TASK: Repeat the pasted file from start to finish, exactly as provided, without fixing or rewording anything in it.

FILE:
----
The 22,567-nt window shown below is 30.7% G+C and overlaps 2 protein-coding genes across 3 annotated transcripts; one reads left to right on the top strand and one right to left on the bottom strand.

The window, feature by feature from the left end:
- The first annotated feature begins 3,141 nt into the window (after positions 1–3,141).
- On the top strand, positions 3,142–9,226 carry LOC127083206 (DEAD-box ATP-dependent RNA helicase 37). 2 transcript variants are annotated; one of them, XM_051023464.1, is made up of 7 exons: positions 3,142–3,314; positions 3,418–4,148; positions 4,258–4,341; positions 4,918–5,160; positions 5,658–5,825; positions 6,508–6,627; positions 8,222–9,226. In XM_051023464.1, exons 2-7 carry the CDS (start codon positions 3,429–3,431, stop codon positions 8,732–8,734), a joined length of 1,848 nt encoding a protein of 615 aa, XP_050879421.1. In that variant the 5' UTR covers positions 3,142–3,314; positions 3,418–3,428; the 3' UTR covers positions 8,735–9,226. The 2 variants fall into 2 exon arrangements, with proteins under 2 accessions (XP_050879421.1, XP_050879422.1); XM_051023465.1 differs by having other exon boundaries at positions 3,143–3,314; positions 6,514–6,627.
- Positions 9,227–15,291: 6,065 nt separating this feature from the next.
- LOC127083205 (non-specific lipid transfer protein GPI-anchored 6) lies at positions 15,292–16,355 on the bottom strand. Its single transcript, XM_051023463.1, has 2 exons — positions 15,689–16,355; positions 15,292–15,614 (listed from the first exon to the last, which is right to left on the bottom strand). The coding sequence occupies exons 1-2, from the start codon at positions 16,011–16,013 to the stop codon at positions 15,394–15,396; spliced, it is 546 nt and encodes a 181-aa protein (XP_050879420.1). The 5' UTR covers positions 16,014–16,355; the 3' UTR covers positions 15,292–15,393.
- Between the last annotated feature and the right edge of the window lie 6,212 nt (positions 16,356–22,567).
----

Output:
The 22,567-nt window shown below is 30.7% G+C and overlaps 2 protein-coding genes across 3 annotated transcripts; one reads left to right on the top strand and one right to left on the bottom strand.

The window, feature by feature from the left end:
- The first annotated feature begins 3,141 nt into the window (after positions 1–3,141).
- On the top strand, positions 3,142–9,226 carry LOC127083206 (DEAD-box ATP-dependent RNA helicase 37). 2 transcript variants are annotated; one of them, XM_051023464.1, is made up of 7 exons: positions 3,142–3,314; positions 3,418–4,148; positions 4,258–4,341; positions 4,918–5,160; positions 5,658–5,825; positions 6,508–6,627; positions 8,222–9,226. In XM_051023464.1, exons 2-7 carry the CDS (start codon positions 3,429–3,431, stop codon positions 8,732–8,734), a joined length of 1,848 nt encoding a protein of 615 aa, XP_050879421.1. In that variant the 5' UTR covers positions 3,142–3,314; positions 3,418–3,428; the 3' UTR covers positions 8,735–9,226. The 2 variants fall into 2 exon arrangements, with proteins under 2 accessions (XP_050879421.1, XP_050879422.1); XM_051023465.1 differs by having other exon boundaries at positions 3,143–3,314; positions 6,514–6,627.
- Positions 9,227–15,291: 6,065 nt separating this feature from the next.
- LOC127083205 (non-specific lipid transfer protein GPI-anchored 6) lies at positions 15,292–16,355 on the bottom strand. Its single transcript, XM_051023463.1, has 2 exons — positions 15,689–16,355; positions 15,292–15,614 (listed from the first exon to the last, which is right to left on the bottom strand). The coding sequence occupies exons 1-2, from the start codon at positions 16,011–16,013 to the stop codon at positions 15,394–15,396; spliced, it is 546 nt and encodes a 181-aa protein (XP_050879420.1). The 5' UTR covers positions 16,014–16,355; the 3' UTR covers positions 15,292–15,393.
- Between the last annotated feature and the right edge of the window lie 6,212 nt (positions 16,356–22,567).